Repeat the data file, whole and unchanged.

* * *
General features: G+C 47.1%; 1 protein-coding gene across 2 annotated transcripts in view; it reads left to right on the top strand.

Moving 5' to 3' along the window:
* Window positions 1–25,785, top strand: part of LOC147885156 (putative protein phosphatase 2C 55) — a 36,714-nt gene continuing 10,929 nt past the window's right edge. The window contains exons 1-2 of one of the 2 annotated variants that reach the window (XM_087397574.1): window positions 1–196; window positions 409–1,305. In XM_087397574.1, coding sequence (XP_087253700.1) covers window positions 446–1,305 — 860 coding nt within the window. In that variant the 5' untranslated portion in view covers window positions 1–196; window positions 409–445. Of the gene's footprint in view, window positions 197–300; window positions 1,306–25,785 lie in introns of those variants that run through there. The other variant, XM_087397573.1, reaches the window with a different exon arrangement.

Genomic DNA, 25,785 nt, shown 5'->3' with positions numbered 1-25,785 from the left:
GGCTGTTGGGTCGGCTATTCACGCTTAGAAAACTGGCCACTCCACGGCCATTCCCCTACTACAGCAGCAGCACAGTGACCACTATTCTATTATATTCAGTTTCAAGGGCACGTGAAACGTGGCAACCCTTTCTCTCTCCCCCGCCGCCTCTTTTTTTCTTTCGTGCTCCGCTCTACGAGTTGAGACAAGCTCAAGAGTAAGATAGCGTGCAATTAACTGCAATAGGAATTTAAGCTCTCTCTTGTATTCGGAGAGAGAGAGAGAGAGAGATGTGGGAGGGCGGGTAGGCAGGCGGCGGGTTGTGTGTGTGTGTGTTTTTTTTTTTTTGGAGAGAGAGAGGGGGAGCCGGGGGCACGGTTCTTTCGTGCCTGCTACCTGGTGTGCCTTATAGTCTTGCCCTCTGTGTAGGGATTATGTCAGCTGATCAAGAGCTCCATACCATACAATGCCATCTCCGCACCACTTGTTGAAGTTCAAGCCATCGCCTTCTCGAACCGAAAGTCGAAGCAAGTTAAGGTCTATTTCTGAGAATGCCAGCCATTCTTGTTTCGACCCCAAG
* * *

General features: G+C 47.1%; 1 protein-coding gene across 2 annotated transcripts in view; it reads left to right on the top strand.

Moving 5' to 3' along the window:
* Window positions 1–25,785, top strand: part of LOC147885156 (putative protein phosphatase 2C 55) — a 36,714-nt gene continuing 10,929 nt past the window's right edge. The window contains exons 1-2 of one of the 2 annotated variants that reach the window (XM_087397574.1): window positions 1–196; window positions 409–1,305. In XM_087397574.1, coding sequence (XP_087253700.1) covers window positions 446–1,305 — 860 coding nt within the window. In that variant the 5' untranslated portion in view covers window positions 1–196; window positions 409–445. Of the gene's footprint in view, window positions 197–300; window positions 1,306–25,785 lie in introns of those variants that run through there. The other variant, XM_087397573.1, reaches the window with a different exon arrangement.

Genomic DNA, 25,785 nt, shown 5'->3' with positions numbered 1-25,785 from the left:
GGCTGTTGGGTCGGCTATTCACGCTTAGAAAACTGGCCACTCCACGGCCATTCCCCTACTACAGCAGCAGCACAGTGACCACTATTCTATTATATTCAGTTTCAAGGGCACGTGAAACGTGGCAACCCTTTCTCTCTCCCCCGCCGCCTCTTTTTTTCTTTCGTGCTCCGCTCTACGAGTTGAGACAAGCTCAAGAGTAAGATAGCGTGCAATTAACTGCAATAGGAATTTAAGCTCTCTCTTGTATTCGGAGAGAGAGAGAGAGAGAGATGTGGGAGGGCGGGTAGGCAGGCGGCGGGTTGTGTGTGTGTGTGTTTTTTTTTTTTTGGAGAGAGAGAGGGGGAGCCGGGGGCACGGTTCTTTCGTGCCTGCTACCTGGTGTGCCTTATAGTCTTGCCCTCTGTGTAGGGATTATGTCAGCTGATCAAGAGCTCCATACCATACAATGCCATCTCCGCACCACTTGTTGAAGTTCAAGCCATCGCCTTCTCGAACCGAAAGTCGAAGCAAGTTAAGGTCTATTTCTGAGAATGCCAGCCATTCTTGTTTCGACCCCAAG